So I doubt whether Mr. Nixon is correct in his analysis, and I wonder why he bothered? Is he gamely trying to justify the poor timekeeping of his fleet, or does he really think that studying random numbers from a period of only three years will give him valuable insights into future weather patterns? Perhaps in these days of fake news he assumed most people would believe him and nobody would check and, if so, he was probably correct.
Whatever his reasons, he would be better off considering how he is going to reduce the number of containers lost overboard as the storms increase in intensity. Doing something about inaccurate cargo declarations might be a more productive use of his time, as might a study into whether containers (and container lashings) are strong enough to withstand the weight of ever-higher container stacks on the large vessels which tend to be frequent visitors to the typhoon-affected regions of the planet.
And what about the effect on harbour towage operations? If Mr. Nixon is wrong, then we probably have very little to worry about. Ships will still visit our ports, and the growing ports will probably continue to grow while the shrinking ports will continue to shrink. We might be better off considering whether there is adequate shelter for our tugs when the storms score a direct hit on the port, and whether we need to increase bollard pull to cope with large vessels in worsening weather conditions. But these are the things which professionals do as a matter of course, and as long as there are still towage professionals then I will not lose any sleep worrying about the consequences of the occasional storm.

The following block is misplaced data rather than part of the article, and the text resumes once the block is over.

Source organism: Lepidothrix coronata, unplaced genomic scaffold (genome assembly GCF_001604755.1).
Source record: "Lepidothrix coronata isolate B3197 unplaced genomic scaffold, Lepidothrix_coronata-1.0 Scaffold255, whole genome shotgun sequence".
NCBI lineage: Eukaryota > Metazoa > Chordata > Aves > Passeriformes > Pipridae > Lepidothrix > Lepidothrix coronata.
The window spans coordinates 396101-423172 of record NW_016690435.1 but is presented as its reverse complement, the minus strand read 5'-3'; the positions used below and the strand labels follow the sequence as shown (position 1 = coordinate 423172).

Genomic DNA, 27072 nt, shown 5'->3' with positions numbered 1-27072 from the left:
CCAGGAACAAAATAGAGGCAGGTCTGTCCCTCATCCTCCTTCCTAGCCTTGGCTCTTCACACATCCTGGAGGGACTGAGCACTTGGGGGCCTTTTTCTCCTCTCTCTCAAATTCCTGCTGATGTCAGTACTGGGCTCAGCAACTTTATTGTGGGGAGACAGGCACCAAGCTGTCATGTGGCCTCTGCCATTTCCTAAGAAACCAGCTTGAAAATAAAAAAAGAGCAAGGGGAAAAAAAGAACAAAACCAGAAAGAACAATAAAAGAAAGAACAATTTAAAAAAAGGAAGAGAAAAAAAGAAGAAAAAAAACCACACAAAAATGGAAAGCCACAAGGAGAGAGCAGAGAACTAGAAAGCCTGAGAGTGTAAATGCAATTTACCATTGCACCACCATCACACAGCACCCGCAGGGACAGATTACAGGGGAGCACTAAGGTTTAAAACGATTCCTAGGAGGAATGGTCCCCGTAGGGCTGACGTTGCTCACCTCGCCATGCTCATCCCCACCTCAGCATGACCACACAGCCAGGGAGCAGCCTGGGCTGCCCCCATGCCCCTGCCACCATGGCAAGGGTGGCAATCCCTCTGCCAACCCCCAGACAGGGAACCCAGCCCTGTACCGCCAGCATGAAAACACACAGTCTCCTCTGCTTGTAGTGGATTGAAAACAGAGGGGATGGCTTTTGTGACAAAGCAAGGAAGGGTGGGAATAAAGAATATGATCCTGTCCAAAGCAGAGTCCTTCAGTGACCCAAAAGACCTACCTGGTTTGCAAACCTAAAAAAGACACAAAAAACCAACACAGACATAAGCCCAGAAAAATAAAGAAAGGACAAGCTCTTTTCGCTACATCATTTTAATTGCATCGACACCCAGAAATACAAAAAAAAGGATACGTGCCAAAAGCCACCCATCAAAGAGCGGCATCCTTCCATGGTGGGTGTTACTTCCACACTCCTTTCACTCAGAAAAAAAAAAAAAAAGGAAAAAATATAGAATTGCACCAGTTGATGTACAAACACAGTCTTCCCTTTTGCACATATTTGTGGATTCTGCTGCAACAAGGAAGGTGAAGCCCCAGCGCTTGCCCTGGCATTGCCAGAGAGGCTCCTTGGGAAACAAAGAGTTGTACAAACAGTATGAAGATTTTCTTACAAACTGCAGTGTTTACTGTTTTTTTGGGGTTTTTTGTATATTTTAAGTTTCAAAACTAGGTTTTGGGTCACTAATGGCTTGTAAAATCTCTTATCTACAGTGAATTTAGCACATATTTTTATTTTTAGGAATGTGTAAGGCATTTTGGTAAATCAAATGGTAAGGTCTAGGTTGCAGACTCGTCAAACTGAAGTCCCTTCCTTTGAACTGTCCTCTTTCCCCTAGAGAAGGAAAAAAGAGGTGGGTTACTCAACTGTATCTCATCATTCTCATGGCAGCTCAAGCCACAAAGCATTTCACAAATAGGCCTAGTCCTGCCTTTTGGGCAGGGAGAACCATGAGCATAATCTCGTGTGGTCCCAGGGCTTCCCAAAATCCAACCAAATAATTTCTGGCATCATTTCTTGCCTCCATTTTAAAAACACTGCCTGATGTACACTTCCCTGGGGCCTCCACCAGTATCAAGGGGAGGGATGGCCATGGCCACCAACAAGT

Unfortunately, it seems to me the supply of professionals is drying up. People are spending less time working in the maritime industries, and there are fewer marine professionals rising to senior management level. As one reporter wrote in my local newspaper today, “The world of management is populated by finance and accounting types who know the price of everything and the value of nothing”.
He was writing about railways, but his comments could apply to almost any industry. As I write this I am looking at a photograph of a new multipurpose tug – a beautiful, powerful beast, but sadly lacking any tyre fenders or, so far as I can tell, a rescue boat. Pity the poor captain who is told to put her alongside a casualty in the next typhoon – yet another victim of the people who know the price of everything and the value of nothing.
Alan Loynd is a master mariner with extensive seagoing and shore experience, especially in the areas of salvage and towage. He is the former CEO of the renowned Hong Kong Salvage and Towage company. He now runs his own marine consultancy and was chairman of the International Tugmasters Association.